Cuban prisons torture, former inmates claim
Two former prisoners say they were tortured while incarcerated, but
Cuban officials deny the allegations.
By JUAN O. TAMAYO
Inmates in a high-security prison in eastern Cuba are alleging that
guards punish infractions with beatings and handcuffings in
excruciatingly painful positions known as ``the rocker'' and ``Shakira.''
In the rocker, prisoners' hands are handcuffed behind their backs to the
opposite legs, and they are left on their stomachs or sides for hours
and even days, said Yordis Garcia, released Aug. 31 after serving one
year at the prison in Guantánamo.
The Shakira involves hand and leg shackles linked to waist chains that
are also applied for long periods and force prisoners to shuffle
somewhat like the Colombian pop singer, wrote Ernesto Durán, still being
held at the prison.
García and Durán's complaints were sent to the Miami-based Cuban
Democratic Directorate this fall as human rights activists in Cuba and
abroad prepared for a visit, now postponed, by a U.N. investigator on
A GOOD FACE
The Cuban government also has been preparing for the visit, reducing the
use of the rocker and Shakira in recent months and taking ``cosmetic
measures'' such as painting some prisons and fixing bathrooms, said
Elizardo Sánchez Santa Cruz, head of the Cuban Human Rights and National
Reconciliation Commission in Havana.
Government inspectors made a rare visit to the Canaleta prison in Ciego
de Avila province in October after an inmate complained publicly that a
guard introduced a pencil into his rectum in search of contraband drugs,
El Nuevo Herald reported recently.
The Cuban government has steadfastly maintained it does not torture or
``In the last 50 years there has not been a single person disappeared, a
case of torture or extrajudicial execution,'' then-Foreign Minister
Felipe Pérez Roque declared in January.
`NOT THE POLICY'
``In Cuba it is not the policy, or the government's interest, to
disappear or torture anyone,'' said Alberto González, spokesman for the
Cuban diplomatic mission in Washington. ``And there are things that
happen in other prisons, including U.S. prisons, that are similar or
worse yet don't receive this type of analysis.''
Sánchez said the Cuban government has never explained why it has not
allowed the International Committee of the Red Cross to visit its
prisons since 1989, and added that many prisoners have reported
suffering the rocker and Shakira over the years. He called them part of
the ``cruel and inhuman punishments that are the rule in Cuban prisons.''
The Shakira is ``less worrisome'' because those types of shackles are
used in prisons all over the world to transport inmates, Sánchez added,
``although in Cuba it is used not to transport prisoners but to punish
them. But the rocker is a form of torture.''
Beatings with rubber-covered metal truncheons known as tonfas and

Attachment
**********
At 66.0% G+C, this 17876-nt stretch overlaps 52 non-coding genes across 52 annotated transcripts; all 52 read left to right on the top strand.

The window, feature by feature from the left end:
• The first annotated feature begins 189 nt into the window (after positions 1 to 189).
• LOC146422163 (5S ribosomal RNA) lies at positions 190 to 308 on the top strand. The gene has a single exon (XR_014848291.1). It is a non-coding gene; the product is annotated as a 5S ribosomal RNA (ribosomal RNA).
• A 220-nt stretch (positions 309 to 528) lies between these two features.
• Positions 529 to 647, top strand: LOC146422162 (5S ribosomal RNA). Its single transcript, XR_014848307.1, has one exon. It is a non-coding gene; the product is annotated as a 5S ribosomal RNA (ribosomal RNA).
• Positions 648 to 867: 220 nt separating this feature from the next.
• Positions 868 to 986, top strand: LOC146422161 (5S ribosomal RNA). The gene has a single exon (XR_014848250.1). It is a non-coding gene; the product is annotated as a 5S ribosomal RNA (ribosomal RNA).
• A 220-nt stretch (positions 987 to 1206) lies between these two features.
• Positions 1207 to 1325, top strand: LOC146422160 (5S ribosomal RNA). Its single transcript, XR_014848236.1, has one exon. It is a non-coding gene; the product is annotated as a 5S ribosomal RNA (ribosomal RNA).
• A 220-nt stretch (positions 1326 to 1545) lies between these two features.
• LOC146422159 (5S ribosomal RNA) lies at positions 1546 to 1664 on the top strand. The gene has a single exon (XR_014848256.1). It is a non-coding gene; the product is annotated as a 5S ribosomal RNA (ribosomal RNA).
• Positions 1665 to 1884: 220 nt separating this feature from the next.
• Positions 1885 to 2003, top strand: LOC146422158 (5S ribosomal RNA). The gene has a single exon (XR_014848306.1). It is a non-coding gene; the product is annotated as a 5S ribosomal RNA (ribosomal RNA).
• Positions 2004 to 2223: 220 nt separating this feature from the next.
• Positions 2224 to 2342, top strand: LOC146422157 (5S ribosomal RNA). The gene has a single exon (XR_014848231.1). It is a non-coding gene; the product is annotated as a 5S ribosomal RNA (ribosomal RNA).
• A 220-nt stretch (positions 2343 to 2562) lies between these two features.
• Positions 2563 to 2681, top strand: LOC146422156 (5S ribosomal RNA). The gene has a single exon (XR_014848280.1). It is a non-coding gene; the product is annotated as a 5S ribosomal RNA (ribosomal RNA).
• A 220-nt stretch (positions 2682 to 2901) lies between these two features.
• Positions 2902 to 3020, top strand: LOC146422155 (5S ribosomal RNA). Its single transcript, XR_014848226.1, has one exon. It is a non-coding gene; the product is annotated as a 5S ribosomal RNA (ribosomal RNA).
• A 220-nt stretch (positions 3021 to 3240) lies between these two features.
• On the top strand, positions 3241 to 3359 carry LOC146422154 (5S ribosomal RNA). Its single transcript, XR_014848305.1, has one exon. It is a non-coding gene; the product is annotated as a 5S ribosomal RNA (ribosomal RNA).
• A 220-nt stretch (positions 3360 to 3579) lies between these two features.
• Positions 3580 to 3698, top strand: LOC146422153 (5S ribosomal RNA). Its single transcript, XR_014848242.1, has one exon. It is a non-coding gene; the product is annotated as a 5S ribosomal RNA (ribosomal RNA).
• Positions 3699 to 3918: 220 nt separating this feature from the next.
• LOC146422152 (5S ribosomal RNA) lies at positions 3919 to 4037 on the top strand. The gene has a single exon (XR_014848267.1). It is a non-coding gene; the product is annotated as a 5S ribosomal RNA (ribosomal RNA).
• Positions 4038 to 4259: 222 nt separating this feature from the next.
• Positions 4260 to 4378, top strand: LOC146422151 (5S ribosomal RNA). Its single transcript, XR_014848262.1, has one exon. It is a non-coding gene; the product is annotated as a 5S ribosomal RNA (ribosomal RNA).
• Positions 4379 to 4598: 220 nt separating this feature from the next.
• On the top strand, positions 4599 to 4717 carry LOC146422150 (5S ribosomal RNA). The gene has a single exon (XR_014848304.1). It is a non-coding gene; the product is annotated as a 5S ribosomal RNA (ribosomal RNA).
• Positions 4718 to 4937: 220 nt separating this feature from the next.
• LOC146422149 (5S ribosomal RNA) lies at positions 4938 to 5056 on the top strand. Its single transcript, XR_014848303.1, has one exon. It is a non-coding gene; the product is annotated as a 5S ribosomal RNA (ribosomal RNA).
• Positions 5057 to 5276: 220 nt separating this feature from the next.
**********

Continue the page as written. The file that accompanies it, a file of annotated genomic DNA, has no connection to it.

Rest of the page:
solitary confinements are the most common forms of prison abuse --
especially in the island's estimated 50 high-security facilities,
Sanchez added in a telephone interview from Havana.
CRIES AND SCREAMS
García and Durán said guards regularly used beatings and the rocker and
Shakira restraints against prisoners held in the special punishment
cells in the Guantánamo facility.
During the 20 days in October that he spent in one of the three
punishment cells, the guards used the two restraints against other
inmates ``daily, daily, daily,'' García said. ``I could hear their cries
and their screams. That was terrible.''
The restraints were used more against common criminals because guards
are careful with political activists, he added.
The punishment cells were three feet by six feet, with solid doors
instead of bars and holes on the floor for toilets that drew rats and
García, 34, said he was never put in the rocker and experienced the
Shakira only when he was walked to the infirmary and other places. ``But
they really tighten that chain around the waist, making it very
difficult to breathe,'' he said.
``To me, it is also torture.''
LETTER TO RAUL
An activist in the Cuban Youth for Democracy Movement, he served a
one-year sentence for ``resistance'' during a confrontation with police.
He denounced the restraints in a September letter to the Cuban
Durán complained about the Shakira in a July letter to Cuban ruler Raúl
Castro, and the Directorate received a copy in late October. He was
convicted in 1995 on charges of trying to leave the country illegally,
but was later convicted of staging a prison protest and ``disrespect''
for Fidel Castro. He's serving sentences totaling 22 years.
In January, Havana invited Manfred Nowak, the special raporteur on
torture for the U.N. Human Rights Council, to make his first-ever visit
to the island.
The visit is now expected no earlier than February.
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